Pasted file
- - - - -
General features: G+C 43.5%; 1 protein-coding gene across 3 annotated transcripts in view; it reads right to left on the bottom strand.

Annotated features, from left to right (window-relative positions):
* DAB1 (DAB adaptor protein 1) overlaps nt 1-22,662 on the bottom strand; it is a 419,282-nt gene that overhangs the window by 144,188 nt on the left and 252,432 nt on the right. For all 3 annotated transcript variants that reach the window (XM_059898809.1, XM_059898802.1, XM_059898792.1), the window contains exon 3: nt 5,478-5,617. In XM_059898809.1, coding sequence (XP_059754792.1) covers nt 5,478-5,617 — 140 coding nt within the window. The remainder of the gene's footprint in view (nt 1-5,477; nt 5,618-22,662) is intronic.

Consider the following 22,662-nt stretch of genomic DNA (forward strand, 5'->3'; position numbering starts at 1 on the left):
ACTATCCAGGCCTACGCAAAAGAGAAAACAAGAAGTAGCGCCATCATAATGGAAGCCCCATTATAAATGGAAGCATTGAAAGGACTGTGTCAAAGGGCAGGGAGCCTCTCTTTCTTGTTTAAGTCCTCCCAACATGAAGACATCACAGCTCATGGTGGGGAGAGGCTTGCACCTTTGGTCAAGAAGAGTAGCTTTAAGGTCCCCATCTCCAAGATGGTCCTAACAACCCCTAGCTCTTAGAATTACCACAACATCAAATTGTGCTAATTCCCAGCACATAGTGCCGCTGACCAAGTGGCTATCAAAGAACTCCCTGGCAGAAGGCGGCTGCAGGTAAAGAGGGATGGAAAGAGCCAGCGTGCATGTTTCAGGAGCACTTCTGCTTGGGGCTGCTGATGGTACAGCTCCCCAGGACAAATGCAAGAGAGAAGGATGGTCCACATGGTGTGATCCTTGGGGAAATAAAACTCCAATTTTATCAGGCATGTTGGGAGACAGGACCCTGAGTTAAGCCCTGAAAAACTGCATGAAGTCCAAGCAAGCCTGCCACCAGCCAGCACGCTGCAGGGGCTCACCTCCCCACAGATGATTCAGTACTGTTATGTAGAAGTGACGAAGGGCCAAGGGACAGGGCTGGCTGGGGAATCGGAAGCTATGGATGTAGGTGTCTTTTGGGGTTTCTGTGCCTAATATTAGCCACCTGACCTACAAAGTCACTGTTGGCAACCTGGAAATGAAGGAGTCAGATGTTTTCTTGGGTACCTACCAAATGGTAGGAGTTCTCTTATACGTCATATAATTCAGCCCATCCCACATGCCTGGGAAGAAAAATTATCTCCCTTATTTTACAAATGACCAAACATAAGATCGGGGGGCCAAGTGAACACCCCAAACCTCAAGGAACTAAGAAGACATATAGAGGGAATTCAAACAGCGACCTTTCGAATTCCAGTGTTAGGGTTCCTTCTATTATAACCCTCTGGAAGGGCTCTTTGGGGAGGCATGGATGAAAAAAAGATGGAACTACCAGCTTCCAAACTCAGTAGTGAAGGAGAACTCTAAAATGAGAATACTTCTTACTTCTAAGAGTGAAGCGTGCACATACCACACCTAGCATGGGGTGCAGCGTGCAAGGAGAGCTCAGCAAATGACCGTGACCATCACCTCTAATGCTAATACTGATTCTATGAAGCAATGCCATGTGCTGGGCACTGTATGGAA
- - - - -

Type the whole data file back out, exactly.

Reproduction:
General features: G+C 43.5%; 1 protein-coding gene across 3 annotated transcripts in view; it reads right to left on the bottom strand.

Annotated features, from left to right (window-relative positions):
* DAB1 (DAB adaptor protein 1) overlaps nt 1-22,662 on the bottom strand; it is a 419,282-nt gene that overhangs the window by 144,188 nt on the left and 252,432 nt on the right. For all 3 annotated transcript variants that reach the window (XM_059898809.1, XM_059898802.1, XM_059898792.1), the window contains exon 3: nt 5,478-5,617. In XM_059898809.1, coding sequence (XP_059754792.1) covers nt 5,478-5,617 — 140 coding nt within the window. The remainder of the gene's footprint in view (nt 1-5,477; nt 5,618-22,662) is intronic.

Consider the following 22,662-nt stretch of genomic DNA (forward strand, 5'->3'; position numbering starts at 1 on the left):
ACTATCCAGGCCTACGCAAAAGAGAAAACAAGAAGTAGCGCCATCATAATGGAAGCCCCATTATAAATGGAAGCATTGAAAGGACTGTGTCAAAGGGCAGGGAGCCTCTCTTTCTTGTTTAAGTCCTCCCAACATGAAGACATCACAGCTCATGGTGGGGAGAGGCTTGCACCTTTGGTCAAGAAGAGTAGCTTTAAGGTCCCCATCTCCAAGATGGTCCTAACAACCCCTAGCTCTTAGAATTACCACAACATCAAATTGTGCTAATTCCCAGCACATAGTGCCGCTGACCAAGTGGCTATCAAAGAACTCCCTGGCAGAAGGCGGCTGCAGGTAAAGAGGGATGGAAAGAGCCAGCGTGCATGTTTCAGGAGCACTTCTGCTTGGGGCTGCTGATGGTACAGCTCCCCAGGACAAATGCAAGAGAGAAGGATGGTCCACATGGTGTGATCCTTGGGGAAATAAAACTCCAATTTTATCAGGCATGTTGGGAGACAGGACCCTGAGTTAAGCCCTGAAAAACTGCATGAAGTCCAAGCAAGCCTGCCACCAGCCAGCACGCTGCAGGGGCTCACCTCCCCACAGATGATTCAGTACTGTTATGTAGAAGTGACGAAGGGCCAAGGGACAGGGCTGGCTGGGGAATCGGAAGCTATGGATGTAGGTGTCTTTTGGGGTTTCTGTGCCTAATATTAGCCACCTGACCTACAAAGTCACTGTTGGCAACCTGGAAATGAAGGAGTCAGATGTTTTCTTGGGTACCTACCAAATGGTAGGAGTTCTCTTATACGTCATATAATTCAGCCCATCCCACATGCCTGGGAAGAAAAATTATCTCCCTTATTTTACAAATGACCAAACATAAGATCGGGGGGCCAAGTGAACACCCCAAACCTCAAGGAACTAAGAAGACATATAGAGGGAATTCAAACAGCGACCTTTCGAATTCCAGTGTTAGGGTTCCTTCTATTATAACCCTCTGGAAGGGCTCTTTGGGGAGGCATGGATGAAAAAAAGATGGAACTACCAGCTTCCAAACTCAGTAGTGAAGGAGAACTCTAAAATGAGAATACTTCTTACTTCTAAGAGTGAAGCGTGCACATACCACACCTAGCATGGGGTGCAGCGTGCAAGGAGAGCTCAGCAAATGACCGTGACCATCACCTCTAATGCTAATACTGATTCTATGAAGCAATGCCATGTGCTGGGCACTGTATGGAA